Today's NY Times has the following headline: "Existing Home Sales Fell in July". The article discusses data released by the National Association of Realtors [NAR] that reported the following data points:
Home sales slid 0.2 percent in July to a seasonally adjusted 5.75 million unit annual rate, according to the National Association of Realtors.
That brought the supply of unsold homes at the current sales pace to 9.6 months' worth, the highest level on record since 1999, when the association began tracking all types of properties, such as condominiums, together with single-family homes.
The supply of single-family homes, the bulk of the inventory included in the association's data, rose to 9.2 months' worth, which was the biggest supply on hand for sale since October 1991.
...median home prices fell 0.6 percent from a year ago to $228,900.
None of this sounds good. Indeed, "key business economists ... concluded that the risk of massive defaults on subprime mortgages and heavy debts is a bigger threat to U.S. economic prosperity than terrorism."
So I went to the data source to see what I could learn. The headline of NAR's press release: "Existing-Homes Sales Stable In July." Their discussion of their data points:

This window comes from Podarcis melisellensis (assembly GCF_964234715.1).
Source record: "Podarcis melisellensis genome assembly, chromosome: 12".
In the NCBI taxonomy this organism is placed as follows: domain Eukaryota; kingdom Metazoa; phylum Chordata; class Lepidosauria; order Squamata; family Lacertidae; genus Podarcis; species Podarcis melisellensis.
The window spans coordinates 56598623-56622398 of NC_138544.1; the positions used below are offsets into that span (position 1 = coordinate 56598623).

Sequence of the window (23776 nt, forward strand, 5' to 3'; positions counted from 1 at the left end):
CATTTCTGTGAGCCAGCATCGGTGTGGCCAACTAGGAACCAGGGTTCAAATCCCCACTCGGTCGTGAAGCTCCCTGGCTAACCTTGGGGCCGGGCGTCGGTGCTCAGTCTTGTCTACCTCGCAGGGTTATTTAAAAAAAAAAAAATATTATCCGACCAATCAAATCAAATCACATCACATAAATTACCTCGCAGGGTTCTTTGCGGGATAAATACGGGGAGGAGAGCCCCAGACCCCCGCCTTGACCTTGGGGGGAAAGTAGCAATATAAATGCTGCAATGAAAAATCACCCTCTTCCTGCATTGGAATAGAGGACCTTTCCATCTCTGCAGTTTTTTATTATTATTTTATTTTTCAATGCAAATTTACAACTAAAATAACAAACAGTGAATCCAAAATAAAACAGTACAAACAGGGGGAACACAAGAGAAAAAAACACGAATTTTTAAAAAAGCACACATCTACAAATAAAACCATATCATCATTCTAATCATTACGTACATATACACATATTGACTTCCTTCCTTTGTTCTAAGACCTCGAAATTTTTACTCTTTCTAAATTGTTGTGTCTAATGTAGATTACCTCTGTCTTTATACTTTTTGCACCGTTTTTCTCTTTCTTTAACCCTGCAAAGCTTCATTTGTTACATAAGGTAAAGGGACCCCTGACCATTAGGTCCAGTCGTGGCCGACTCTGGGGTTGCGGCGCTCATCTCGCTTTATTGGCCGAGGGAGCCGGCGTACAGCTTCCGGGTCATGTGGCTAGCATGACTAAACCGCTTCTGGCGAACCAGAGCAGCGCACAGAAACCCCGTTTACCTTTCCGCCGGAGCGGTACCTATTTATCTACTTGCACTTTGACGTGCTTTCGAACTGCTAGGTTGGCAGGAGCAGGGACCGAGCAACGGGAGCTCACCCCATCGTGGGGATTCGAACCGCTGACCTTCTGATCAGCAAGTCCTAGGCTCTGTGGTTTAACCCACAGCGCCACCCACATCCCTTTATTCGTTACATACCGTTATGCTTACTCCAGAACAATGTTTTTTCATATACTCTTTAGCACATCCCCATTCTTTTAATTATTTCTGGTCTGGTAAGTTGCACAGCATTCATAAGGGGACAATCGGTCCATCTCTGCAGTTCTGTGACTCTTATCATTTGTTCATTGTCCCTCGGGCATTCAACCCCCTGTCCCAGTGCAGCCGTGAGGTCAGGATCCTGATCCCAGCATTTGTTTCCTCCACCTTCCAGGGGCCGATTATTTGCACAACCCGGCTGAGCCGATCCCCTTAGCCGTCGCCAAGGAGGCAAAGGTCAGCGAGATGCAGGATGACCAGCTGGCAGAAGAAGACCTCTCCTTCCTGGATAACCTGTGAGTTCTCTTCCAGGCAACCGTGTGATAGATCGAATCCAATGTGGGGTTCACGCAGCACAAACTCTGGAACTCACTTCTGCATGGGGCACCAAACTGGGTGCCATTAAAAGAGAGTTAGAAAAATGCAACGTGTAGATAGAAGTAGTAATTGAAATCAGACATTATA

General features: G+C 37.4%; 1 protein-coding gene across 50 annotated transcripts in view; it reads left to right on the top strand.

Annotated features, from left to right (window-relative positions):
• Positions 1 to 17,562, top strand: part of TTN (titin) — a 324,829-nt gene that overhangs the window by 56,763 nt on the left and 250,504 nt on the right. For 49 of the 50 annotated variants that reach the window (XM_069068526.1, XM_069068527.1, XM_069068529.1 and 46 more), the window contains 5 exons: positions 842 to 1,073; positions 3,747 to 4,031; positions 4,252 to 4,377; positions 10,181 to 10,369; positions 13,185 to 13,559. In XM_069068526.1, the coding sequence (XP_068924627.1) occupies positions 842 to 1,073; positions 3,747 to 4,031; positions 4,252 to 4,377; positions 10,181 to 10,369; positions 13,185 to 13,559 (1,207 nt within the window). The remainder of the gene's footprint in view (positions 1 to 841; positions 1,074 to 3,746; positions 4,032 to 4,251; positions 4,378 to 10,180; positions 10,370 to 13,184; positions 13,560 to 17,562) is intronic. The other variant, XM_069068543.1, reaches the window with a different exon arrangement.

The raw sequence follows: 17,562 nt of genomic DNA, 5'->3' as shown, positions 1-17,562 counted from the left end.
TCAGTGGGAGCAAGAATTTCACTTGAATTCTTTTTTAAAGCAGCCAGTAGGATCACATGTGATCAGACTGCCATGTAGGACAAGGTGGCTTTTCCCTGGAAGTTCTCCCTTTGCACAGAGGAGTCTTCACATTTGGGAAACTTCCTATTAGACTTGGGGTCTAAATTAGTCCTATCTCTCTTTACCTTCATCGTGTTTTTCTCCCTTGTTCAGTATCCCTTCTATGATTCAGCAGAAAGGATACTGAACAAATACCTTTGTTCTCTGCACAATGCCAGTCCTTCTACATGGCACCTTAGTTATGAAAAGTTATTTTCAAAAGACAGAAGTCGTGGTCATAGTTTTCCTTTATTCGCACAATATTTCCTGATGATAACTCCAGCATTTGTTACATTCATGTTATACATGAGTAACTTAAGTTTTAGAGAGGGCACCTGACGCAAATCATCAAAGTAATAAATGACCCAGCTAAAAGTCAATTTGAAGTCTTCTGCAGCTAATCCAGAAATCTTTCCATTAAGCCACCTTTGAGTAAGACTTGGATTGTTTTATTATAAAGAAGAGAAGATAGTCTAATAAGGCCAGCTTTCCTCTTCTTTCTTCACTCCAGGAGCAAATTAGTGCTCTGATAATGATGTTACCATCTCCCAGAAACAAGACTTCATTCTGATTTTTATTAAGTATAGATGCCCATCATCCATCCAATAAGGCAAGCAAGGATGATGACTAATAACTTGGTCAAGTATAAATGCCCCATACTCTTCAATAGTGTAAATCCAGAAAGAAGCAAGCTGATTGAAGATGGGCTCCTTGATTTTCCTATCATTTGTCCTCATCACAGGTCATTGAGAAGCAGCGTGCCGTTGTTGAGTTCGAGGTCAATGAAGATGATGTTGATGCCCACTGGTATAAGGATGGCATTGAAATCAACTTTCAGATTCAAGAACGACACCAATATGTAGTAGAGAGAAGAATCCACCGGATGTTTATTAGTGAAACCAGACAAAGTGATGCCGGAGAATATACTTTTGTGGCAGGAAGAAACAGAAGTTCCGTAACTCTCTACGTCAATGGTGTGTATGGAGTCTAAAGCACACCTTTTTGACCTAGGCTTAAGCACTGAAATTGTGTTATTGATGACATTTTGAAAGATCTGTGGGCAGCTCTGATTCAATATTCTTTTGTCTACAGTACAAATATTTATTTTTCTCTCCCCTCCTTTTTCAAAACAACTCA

Total existing-home sales – including single-family, townhomes, condominiums and co-ops – slipped 0.2 percent ... and are 9.0 percent below the 6.32 million-unit level in July 2006.
...national median existing-home price for all housing types was $228,900 in July, down 0.6 percent from July 2006 when the median was $230,200...
Total housing inventory rose 5.1 percent ... which represents a 9.6-month supply at the current sales pace, up from an upwardly revised 9.1-month supply in June.
Single-family home sales slipped 0.4 percent ... and are 9.3 percent below the year-ago pace...
Existing condominium and co-op sales rose 1.4 percent ... but are 7.5 percent below the 811,000-unit level in July 2006. The median existing condo price was $230,600 in July, up 2.4 percent from a year ago.
NAR's article actually reports more dismal data than that of the NY Times, yet "sales are stable." And they can explain it all:
Lawrence Yun, NAR senior economist, said the market is holding on despite temporary mortgage disruptions. “Home sales probably would be rising in the absence of the mortgage liquidity issues of the past two months...”
I have no idea how he can make that claim. And, as for as the "mortgage liquidity" problem he speaks of, it didn't exist a month ago so it could not have had any impact on July sales.
The NAR reports the data it's collected, but it doesn't adequately put it in the same market context as the NY Times. However, you'd have to look at the NY Times' graphics to get a true grasp of the YoY changes in the market; to its credit, NAR does state that sales volume has fallen 9% YoY.
It's interesting how using differing mixes of text, graphics, and headlines to report the same data can result in differing stories.